Paul writes, “All of us who are mature should take such a view of things.” In other words if you and I are mature Christians, if we’re serious about our Christian faith, we’re going to take Paul’s view on this matter. The goal of heaven is going to affect how we think and live. We’re going to keep our mind and heart focused on heaven.

And Paul adds, “And if on some point you think differently, that too God will make clear to you. Only live up to what we have already attained.” Apparently Paul knew there were some in Philippi who didn’t want him to be their apostle, who didn’t agree with him completely on this issue, or didn’t understand him, or were not as mature in their Christian faith as Paul. God would teach them, God would cause them to become more mature and understand how important it was to allow the goal of heaven to affect how they lived their lives. But they needed right now to live up to the gospel, to live up to the faith and eternal hope they had. They needed to make their faith evident, to let eternity affect today, to let goal of heaven affect their life today.

And Paul told them, and he tells us, how to do that, how to let eternity affect today. “Join with others in following my example, brothers, and take note of those who live according to the pattern we gave you.” Do you understand what Paul is saying? He’s telling the Philippian Christians to follow his example and live like him, to live like others who live according to the pattern or morality that Paul gave them.

Imagine that. Paul was telling them to follow his example. Don’t you think that’s a little arrogant of Paul, a little self-righteous? “Follow my example.” You might argue, though, that Paul was such a strong Christian. He was called directly by Jesus to be his apostle. Most certainly Paul set a godly example that could be followed by others.

Would you ever tell someone else to follow your example of Christian living? Could you do that? Do you live in such a way that people should follow your example? The truth is we don’t have a choice in the matter. We are supposed to live in such a way that we set an example for others. Jesus once said, “Let your light shine before men, that they may see your good deeds and praise your Father in heaven.” Parents, mothers, fathers, you have a huge responsibility to set an example for your children. You want to, you must, live in a way that your children will follow. Whatever example you set, they’re going to follow.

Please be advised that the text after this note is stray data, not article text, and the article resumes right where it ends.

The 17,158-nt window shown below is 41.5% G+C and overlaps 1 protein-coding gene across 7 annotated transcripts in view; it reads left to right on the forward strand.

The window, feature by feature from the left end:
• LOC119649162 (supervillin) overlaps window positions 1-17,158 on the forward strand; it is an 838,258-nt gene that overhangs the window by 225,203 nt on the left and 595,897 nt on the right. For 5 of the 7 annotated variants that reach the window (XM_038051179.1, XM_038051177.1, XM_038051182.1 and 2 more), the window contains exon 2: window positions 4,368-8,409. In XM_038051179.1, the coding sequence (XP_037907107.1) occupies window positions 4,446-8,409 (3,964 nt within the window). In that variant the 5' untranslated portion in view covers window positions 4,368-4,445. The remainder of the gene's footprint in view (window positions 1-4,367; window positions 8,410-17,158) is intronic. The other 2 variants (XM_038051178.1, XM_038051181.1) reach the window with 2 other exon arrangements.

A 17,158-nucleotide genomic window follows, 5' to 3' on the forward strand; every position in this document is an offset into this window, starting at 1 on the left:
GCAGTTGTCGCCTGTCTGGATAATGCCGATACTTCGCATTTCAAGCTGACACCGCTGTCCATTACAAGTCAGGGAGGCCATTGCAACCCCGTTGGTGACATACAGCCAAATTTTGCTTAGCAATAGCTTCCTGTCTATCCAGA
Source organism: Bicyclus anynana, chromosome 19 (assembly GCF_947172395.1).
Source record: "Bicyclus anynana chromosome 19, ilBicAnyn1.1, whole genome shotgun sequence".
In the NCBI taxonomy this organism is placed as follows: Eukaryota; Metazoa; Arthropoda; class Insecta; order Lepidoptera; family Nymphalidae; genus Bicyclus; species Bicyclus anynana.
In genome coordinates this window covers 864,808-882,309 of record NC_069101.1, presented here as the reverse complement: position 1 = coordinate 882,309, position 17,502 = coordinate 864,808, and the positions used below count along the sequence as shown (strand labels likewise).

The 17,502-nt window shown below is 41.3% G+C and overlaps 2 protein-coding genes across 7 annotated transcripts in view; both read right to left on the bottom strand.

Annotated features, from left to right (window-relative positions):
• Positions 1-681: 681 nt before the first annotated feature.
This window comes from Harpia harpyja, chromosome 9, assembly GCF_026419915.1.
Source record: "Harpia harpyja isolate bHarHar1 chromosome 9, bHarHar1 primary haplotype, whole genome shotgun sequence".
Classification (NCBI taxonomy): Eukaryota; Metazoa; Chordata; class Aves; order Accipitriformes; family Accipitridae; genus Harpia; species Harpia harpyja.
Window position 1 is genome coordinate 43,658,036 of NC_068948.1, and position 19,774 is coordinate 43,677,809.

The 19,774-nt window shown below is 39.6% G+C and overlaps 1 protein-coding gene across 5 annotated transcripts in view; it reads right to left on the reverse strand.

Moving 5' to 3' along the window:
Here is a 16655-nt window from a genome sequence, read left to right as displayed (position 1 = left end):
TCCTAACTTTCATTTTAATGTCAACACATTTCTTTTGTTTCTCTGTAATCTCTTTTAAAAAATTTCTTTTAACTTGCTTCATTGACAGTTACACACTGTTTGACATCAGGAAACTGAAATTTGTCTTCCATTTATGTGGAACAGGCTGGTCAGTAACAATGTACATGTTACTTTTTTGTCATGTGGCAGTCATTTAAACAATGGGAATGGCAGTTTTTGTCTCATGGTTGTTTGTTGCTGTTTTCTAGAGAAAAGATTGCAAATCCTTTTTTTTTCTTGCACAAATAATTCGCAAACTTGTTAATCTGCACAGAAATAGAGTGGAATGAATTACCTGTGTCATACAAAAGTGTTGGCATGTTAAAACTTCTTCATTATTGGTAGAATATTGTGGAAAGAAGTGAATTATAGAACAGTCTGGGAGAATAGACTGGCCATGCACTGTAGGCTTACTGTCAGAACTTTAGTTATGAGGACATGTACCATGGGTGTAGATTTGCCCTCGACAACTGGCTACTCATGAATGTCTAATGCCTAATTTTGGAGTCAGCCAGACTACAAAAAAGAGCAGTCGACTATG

To all of us - whatever example we set, the people around us are going to follow. How important it is then that we let eternity affect today, that we let our faith and hope of heaven affect how we think, speak, and act. The people around us, our family, our friends, our neighbors, our co-workers will be influenced by us.

Paul teaches us how to do that. He gives us a bad example and a good example. First the bad example: “For, as I have often told you before and now say again even with tears, many live as enemies of the cross of Christ. Their destiny is destruction, their god is their stomach, and their glory in in their shame. Their mind is on earthly things.”

Heaven doesn’t affect today for these people. They maybe think they’re going to heaven, or hope to go to heaven. But they don’t worship God. They use God’s name by cursing. They’re apathetic about God. They’re not thankful to God. They’re immoral. They’re more concerned about pursuing life in this world than pressing on to heaven. They set a terrible example, and many people, including their children, follow them.

Don’t be one of them. Don’t follow their example. Let eternity affect today. Listen to what Paul says: “But our citizenship is in heaven. And we eagerly await a Savior from there, the Lord Jesus Christ, who, by the power that enables him to bring everything under his control, will transform our lowly bodies so that they will be like his glorious body.”

We are citizens of two places, earth and heaven. We’re citizens of a nation in this world. We stand up for The Star Spangled Banner because we’re citizens and residents of a nation that has blessed us abundantly, and we appreciate those who keep us safe in our borders and in our communities. What a blessing we have here in this world.

But we have a blessing that’s millions of times better. We’re also citizens of heaven. We’re not there yet, but God already calls us citizens of heaven. Jesus has done whatever was necessary for us to be citizens of heaven. And Paul is telling us to live here on earth like citizens of heaven. We stand up for God too. In our service we stand to sing our first hymn. We stand for the gospel. We stand to pray and speak to God. We stand out of respect for God and all that he’s done for us.

Stand up for God each day of your life. In your thoughts, words, and actions stand up for God and live like one of his people. Live like you’re headed for heaven. Like Paul, “press on toward the goal to win the prize for which God has called [you] heavenward in Christ Jesus.” Let eternity affect today. Amen.

"Train a child in the way He should go, and when he is old he will not turn from it." ~ Proverbs 22:6